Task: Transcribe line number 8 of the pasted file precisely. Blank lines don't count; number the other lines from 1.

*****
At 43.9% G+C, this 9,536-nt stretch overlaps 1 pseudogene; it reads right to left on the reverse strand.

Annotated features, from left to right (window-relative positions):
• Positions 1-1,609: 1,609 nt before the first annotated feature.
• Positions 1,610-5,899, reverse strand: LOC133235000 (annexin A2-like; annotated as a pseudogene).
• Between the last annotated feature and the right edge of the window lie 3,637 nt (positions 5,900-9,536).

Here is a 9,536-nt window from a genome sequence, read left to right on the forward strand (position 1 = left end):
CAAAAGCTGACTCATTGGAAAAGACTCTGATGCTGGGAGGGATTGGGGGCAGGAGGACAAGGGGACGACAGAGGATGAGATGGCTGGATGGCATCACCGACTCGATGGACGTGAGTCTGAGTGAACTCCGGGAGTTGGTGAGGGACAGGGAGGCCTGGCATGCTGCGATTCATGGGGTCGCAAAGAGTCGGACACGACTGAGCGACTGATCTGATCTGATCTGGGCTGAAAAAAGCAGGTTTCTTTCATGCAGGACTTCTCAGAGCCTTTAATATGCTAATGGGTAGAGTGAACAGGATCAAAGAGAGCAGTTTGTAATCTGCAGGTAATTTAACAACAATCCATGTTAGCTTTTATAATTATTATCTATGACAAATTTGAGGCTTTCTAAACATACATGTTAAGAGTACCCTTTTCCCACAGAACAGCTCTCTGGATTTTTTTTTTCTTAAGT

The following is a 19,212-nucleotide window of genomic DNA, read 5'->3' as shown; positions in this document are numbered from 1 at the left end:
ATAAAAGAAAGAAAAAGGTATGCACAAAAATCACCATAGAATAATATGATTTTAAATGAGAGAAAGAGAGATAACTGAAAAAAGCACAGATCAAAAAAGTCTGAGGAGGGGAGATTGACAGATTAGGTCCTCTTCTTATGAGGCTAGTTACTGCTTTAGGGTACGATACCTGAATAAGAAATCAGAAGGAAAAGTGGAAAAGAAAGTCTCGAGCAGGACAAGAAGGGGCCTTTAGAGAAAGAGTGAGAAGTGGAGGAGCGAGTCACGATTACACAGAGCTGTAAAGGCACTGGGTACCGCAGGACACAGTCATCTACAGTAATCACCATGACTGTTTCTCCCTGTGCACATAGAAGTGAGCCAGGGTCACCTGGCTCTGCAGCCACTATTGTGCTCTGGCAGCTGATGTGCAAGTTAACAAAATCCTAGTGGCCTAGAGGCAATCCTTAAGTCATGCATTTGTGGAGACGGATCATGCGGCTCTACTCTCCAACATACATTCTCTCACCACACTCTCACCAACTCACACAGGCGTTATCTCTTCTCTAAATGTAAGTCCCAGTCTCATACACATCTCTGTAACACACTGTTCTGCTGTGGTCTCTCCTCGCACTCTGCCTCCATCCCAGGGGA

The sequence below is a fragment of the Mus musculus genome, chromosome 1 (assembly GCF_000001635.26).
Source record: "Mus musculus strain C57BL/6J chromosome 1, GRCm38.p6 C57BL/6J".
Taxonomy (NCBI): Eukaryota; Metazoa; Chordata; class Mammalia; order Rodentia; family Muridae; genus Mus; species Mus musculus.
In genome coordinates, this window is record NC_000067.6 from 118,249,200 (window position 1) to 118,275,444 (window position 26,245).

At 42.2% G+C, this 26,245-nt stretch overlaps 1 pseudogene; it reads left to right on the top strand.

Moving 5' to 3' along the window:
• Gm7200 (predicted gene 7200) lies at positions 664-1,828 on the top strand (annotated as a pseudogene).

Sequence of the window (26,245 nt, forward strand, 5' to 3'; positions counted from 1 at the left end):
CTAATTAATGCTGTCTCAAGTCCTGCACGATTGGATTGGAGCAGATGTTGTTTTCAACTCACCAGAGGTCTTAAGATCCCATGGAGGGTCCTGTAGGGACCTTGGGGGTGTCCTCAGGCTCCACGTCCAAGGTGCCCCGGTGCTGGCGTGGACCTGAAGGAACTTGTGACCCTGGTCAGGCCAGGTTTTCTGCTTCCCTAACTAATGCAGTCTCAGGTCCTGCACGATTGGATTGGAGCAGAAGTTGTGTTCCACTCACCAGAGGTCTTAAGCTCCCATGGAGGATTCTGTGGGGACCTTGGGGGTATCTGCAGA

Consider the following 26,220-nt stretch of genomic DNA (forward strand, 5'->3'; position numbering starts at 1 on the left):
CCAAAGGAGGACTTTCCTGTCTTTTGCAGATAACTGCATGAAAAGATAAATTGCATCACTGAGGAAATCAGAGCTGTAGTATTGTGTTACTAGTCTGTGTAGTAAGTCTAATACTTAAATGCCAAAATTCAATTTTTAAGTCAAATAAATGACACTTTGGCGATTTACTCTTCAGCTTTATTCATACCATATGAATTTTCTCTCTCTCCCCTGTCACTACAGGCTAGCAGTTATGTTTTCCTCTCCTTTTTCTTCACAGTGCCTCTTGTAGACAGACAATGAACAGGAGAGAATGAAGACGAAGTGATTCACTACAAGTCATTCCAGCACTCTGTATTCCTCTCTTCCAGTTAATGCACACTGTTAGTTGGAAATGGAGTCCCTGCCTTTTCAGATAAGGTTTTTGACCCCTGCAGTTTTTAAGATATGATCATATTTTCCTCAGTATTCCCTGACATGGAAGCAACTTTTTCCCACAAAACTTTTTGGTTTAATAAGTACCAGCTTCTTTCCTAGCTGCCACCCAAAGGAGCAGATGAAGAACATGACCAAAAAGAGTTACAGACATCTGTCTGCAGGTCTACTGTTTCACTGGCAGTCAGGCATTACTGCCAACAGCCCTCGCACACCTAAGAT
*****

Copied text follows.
The following is a 19,212-nucleotide window of genomic DNA, read 5'->3' as shown; positions in this document are numbered from 1 at the left end: